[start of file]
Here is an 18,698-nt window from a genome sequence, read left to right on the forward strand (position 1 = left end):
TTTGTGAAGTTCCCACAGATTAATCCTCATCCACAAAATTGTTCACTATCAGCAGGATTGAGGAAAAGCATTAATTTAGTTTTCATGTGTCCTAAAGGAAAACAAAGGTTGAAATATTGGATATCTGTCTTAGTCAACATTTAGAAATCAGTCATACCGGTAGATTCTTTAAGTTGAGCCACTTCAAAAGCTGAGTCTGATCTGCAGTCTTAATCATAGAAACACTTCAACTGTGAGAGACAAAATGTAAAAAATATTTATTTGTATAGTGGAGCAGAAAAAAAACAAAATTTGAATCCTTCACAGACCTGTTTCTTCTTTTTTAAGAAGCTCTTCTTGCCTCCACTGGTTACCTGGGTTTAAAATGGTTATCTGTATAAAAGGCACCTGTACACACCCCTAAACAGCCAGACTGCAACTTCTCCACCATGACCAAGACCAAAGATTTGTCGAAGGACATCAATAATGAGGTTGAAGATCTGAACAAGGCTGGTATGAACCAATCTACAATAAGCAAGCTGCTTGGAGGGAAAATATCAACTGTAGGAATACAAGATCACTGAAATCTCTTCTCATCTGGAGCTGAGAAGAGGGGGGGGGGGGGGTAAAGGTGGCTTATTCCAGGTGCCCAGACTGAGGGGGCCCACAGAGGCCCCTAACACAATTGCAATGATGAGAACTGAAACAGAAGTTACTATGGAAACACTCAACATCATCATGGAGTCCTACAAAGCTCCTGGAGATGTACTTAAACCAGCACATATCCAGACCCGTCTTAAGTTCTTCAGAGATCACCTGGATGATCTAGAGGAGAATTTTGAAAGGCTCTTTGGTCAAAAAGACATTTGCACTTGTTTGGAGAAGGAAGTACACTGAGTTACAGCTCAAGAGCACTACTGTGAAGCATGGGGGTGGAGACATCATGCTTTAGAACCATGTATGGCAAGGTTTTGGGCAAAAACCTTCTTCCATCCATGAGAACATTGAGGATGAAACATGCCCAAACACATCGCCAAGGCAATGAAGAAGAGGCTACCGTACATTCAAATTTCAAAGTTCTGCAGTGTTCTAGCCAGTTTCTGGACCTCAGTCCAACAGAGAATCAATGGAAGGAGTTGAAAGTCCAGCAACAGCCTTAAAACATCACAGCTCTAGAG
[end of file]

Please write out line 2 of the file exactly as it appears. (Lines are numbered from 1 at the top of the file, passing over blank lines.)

TTTGTGAAGTTCCCACAGATTAATCCTCATCCACAAAATTGTTCACTATCAGCAGGATTGAGGAAAAGCATTAATTTAGTTTTCATGTGTCCTAAAGGAAAACAAAGGTTGAAATATTGGATATCTGTCTTAGTCAACATTTAGAAATCAGTCATACCGGTAGATTCTTTAAGTTGAGCCACTTCAAAAGCTGAGTCTGATCTGCAGTCTTAATCATAGAAACACTTCAACTGTGAGAGACAAAATGTAAAAAATATTTATTTGTATAGTGGAGCAGAAAAAAAACAAAATTTGAATCCTTCACAGACCTGTTTCTTCTTTTTTAAGAAGCTCTTCTTGCCTCCACTGGTTACCTGGGTTTAAAATGGTTATCTGTATAAAAGGCACCTGTACACACCCCTAAACAGCCAGACTGCAACTTCTCCACCATGACCAAGACCAAAGATTTGTCGAAGGACATCAATAATGAGGTTGAAGATCTGAACAAGGCTGGTATGAACCAATCTACAATAAGCAAGCTGCTTGGAGGGAAAATATCAACTGTAGGAATACAAGATCACTGAAATCTCTTCTCATCTGGAGCTGAGAAGAGGGGGGGGGGGGGGTAAAGGTGGCTTATTCCAGGTGCCCAGACTGAGGGGGCCCACAGAGGCCCCTAACACAATTGCAATGATGAGAACTGAAACAGAAGTTACTATGGAAACACTCAACATCATCATGGAGTCCTACAAAGCTCCTGGAGATGTACTTAAACCAGCACATATCCAGACCCGTCTTAAGTTCTTCAGAGATCACCTGGATGATCTAGAGGAGAATTTTGAAAGGCTCTTTGGTCAAAAAGACATTTGCACTTGTTTGGAGAAGGAAGTACACTGAGTTACAGCTCAAGAGCACTACTGTGAAGCATGGGGGTGGAGACATCATGCTTTAGAACCATGTATGGCAAGGTTTTGGGCAAAAACCTTCTTCCATCCATGAGAACATTGAGGATGAAACATGCCCAAACACATCGCCAAGGCAATGAAGAAGAGGCTACCGTACATTCAAATTTCAAAGTTCTGCAGTGTTCTAGCCAGTTTCTGGACCTCAGTCCAACAGAGAATCAATGGAAGGAGTTGAAAGTCCAGCAACAGCCTTAAAACATCACAGCTCTAGAG